If you're a regular Open Culture reader, you're already familiar with Coursera, the ed tech company, which, since its founding in 2012, has given the world access to online courses from top universities--e.g. courses on Roman Architecture (Yale), Modern and Postmodern Philosophy (Wesleyan), and Buddhism and Neuroscience (Princeton). And you've perhaps noticed, too, that Coursera has recently bundled certain courses into "Specializations"--essentially areas of concentration--that let students specialize in fields like Deep Learning and Data Science.

But what if students want to deepen their knowledge further and get a traditional degree? In what perhaps marks the beginning of a significant new trend, Coursera has partnered with leading universities to offer full-fledged graduate degrees in a more affordable online format. As described in the video above, HEC Paris (the #2 business school in Europe) now offers through Coursera's platform a Master's in Innovation and Entrepreneurship. Designed for aspiring entrepreneurs, the program consists of 20 courses (all online) and takes an estimated 10-16 months to complete. The total tuition amounts to 20,000 Euros (roughly 23,500 U.S. dollars), a sum that's considerably less than what executive education programs usually cost.

For students looking for a broader education in business, the University of Illinois at Urbana-Champaign has launched an entire MBA program through Coursera. Consisting of 18 online courses and three capstone projects, the iMBA program covers the subjects usually found in b-school programs--leadership, strategy, economics, accounting, finance, etc. The complete curriculum should take roughly 24 to 36 months to complete, and costs less than $22,000--about 25%-33% of what an on-campus MBA program typically runs.

(The iMBA is actually one of three degree programs the University of Illinois has launched on Coursera. The other two include a Masters in Accounting (iMSA) and a Master of Computer Science in Data Science (MCS-DS).)

Now, in case you're wondering, the diplomas and transcripts for these programs are granted directly by the universities themselves (e.g., the University of Illinois at Urbana-Champaign and HEC Paris). The paperwork doesn't carry Coursera's name. Nor does it indicate that the student completed an "online program." In short, online students get the same transcript as bricks and mortar students.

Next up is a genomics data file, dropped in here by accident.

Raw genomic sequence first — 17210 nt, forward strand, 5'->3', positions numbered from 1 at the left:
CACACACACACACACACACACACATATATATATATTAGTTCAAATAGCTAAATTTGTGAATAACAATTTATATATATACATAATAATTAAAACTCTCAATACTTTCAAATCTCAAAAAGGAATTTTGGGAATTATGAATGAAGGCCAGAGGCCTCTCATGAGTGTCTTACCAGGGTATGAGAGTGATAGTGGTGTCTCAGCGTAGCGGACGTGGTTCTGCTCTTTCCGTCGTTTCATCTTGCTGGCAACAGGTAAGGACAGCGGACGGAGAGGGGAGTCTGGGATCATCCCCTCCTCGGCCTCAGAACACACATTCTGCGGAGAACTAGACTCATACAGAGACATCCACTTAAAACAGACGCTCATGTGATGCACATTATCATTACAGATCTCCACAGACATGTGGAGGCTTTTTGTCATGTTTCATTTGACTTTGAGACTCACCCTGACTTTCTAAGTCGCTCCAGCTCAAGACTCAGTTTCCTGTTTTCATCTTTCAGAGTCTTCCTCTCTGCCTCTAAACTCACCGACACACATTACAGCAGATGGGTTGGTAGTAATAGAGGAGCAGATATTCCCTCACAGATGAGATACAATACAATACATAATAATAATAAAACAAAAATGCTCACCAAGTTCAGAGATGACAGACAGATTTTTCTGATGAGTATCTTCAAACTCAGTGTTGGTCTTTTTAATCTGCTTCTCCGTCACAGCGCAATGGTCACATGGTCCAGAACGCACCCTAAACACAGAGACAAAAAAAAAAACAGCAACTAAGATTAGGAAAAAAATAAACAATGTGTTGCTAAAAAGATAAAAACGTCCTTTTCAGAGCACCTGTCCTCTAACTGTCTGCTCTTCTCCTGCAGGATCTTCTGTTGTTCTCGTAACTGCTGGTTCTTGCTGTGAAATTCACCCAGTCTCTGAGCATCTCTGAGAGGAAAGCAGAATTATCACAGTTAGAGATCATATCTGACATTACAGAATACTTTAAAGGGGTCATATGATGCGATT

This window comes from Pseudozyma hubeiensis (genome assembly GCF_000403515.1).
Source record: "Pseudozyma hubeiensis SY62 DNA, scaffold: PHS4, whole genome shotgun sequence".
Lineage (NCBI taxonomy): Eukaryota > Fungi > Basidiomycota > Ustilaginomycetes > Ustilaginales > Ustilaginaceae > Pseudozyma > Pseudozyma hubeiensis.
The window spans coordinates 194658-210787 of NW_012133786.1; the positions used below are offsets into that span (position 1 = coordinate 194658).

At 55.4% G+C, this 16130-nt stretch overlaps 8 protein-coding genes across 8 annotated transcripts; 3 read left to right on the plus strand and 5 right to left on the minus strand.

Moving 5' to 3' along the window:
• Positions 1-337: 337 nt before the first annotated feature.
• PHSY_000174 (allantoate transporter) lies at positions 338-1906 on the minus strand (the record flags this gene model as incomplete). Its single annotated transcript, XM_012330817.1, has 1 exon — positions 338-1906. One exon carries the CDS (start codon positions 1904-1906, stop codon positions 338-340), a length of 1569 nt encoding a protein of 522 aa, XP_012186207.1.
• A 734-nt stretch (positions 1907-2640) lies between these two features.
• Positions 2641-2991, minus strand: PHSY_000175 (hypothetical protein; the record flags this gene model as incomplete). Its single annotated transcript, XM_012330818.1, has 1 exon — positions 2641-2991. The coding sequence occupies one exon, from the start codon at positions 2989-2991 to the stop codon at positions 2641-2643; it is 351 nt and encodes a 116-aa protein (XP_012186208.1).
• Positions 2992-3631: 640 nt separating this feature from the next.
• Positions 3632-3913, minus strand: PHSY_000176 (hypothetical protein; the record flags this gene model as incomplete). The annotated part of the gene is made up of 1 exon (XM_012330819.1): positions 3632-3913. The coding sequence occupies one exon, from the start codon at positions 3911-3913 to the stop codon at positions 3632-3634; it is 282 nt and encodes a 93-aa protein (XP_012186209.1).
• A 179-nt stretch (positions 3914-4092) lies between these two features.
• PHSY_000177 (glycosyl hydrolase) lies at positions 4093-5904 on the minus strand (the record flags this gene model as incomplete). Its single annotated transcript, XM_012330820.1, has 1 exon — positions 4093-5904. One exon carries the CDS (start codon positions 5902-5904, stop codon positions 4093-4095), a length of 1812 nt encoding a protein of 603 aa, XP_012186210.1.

Finally, all of the degree programs mentioned above are "stackable"--meaning students can (at no cost) take an individual course offered by any of these programs. And then they can decide later whether they want to apply to the degree program, and, if so, retroactively apply that course towards the actual degree. Essentially, you can try things out before making a larger commitment.

If you want to learn more about these programs, or submit an application, check out the following links. We've included the deadlines for submitting applications.

Would you like to support the mission of Open Culture? Please consider making a donation to our site. It's hard to rely 100% on ads, and your contributions will help us continue providing the best free cultural and educational materials to learners everywhere.

Also consider following Open Culture on Facebook and Twitter and sharing intelligent media with your friends. Or sign up for our daily email and get a daily dose of Open Culture in your inbox. 

Note: Open Culture has a partnership with Coursera. If readers enroll in certain Coursera courses, it helps support Open Culture.